Roger Daltrey, the vocalist of The Who, must have had a grudge against The Rolling Stones for more than 50 years. Daltrey has taken a shot at the Stones decades after the era that made both bands renowned throughout the world.
Petty rockstar and petty feuds
“You can’t deny that Mick Jagger is still the No. 1 rock ‘n’ roll frontman,” he stated in an interview. But, as a band, you’d think, ‘Well, that’s a poor bar band!’ unless you were standing outside a pub and heard that music comes out of a pub one night.
No insult intended from Sir, who, in recent weeks, called the Stones a “blues cover band” and said that The Beatles’ net was “wider than theirs.”
New back and forth feuding of Grand Theft Auto and True Crime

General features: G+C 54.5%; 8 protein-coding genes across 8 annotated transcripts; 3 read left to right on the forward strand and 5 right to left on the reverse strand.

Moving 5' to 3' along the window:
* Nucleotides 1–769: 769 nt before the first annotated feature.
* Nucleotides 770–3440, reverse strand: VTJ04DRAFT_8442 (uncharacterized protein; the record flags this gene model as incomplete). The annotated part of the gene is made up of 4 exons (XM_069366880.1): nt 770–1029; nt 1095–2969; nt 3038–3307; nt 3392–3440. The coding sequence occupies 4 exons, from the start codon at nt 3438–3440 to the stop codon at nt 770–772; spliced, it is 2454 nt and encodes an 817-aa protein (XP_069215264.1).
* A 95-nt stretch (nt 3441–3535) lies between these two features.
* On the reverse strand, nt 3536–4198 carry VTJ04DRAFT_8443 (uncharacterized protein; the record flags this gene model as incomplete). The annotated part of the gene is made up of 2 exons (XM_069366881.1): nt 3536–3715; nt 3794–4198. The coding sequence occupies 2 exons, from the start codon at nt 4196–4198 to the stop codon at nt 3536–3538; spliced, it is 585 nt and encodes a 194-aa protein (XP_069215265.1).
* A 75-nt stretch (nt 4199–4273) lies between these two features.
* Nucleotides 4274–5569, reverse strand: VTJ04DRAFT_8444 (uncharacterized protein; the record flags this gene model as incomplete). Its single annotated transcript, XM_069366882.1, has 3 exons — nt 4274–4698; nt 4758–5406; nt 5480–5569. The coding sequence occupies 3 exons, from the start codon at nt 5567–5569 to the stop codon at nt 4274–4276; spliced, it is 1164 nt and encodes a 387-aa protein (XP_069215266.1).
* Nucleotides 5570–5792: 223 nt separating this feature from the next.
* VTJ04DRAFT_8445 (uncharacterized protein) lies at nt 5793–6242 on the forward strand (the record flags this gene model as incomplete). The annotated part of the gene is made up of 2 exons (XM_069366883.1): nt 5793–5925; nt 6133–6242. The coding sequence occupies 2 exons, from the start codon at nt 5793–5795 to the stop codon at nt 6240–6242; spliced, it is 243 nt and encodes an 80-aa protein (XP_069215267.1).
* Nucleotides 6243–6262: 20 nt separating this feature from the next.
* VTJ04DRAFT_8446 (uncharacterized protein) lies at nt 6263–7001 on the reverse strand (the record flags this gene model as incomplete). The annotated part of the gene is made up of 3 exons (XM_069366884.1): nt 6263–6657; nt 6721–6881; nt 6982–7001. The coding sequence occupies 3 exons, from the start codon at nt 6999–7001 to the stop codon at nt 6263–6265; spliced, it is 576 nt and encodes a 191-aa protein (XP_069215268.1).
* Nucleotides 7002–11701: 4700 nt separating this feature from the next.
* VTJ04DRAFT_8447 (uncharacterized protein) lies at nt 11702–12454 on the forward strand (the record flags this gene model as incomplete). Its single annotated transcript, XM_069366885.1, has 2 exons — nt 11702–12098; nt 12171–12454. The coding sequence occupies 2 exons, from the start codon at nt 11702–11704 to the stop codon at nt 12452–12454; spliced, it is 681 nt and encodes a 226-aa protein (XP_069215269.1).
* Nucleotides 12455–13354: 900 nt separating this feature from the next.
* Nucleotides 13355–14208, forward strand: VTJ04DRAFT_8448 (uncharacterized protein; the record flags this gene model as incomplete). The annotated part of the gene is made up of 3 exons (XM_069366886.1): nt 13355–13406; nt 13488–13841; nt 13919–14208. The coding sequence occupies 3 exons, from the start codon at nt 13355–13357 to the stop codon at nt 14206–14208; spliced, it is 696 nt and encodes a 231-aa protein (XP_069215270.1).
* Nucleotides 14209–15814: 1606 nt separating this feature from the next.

The Grand Theft Auto franchise was skewering everyone and everything it could on the Playstation 2 during the height of its popularity.
Nothing in mainstream culture was immune from GTA’s filthy style of satire, and being lampooned in some manner by Rockstar’s juggernaut was virtually a badge of honor.
True Crime titles from Activision, famed GTA clones with none of the joy, took their hand at Petty Rockstar style of parody. In the first game, True Crime: Streets of LA, billboards advertise Jock Straps, which feature a man’s barely covered crotch and a logo that looks very similar to Rockstars.
In exchange, Petty Rockstar put up billboards for “True Grime Street Cleaners” with the slogan “Get rid of old garbage, swiftly!” in GTA: San Andreas.
True Crime immediately replied, with protagonist Marcus Reed complaining during a side mission that he’ll be “flying remote control toys and sh*t!” in an apparent reference to San Andreas’ notoriously exposed Zero missions.
While Grand Theft Auto became one of gaming’s best-selling franchises, True Crime was canceled, leaving a legacy of only two decent 4/10 titles.
Any additional attacks from Rockstar would have seemed more like dancing on the grave of a dead opponent, and so the feud was done.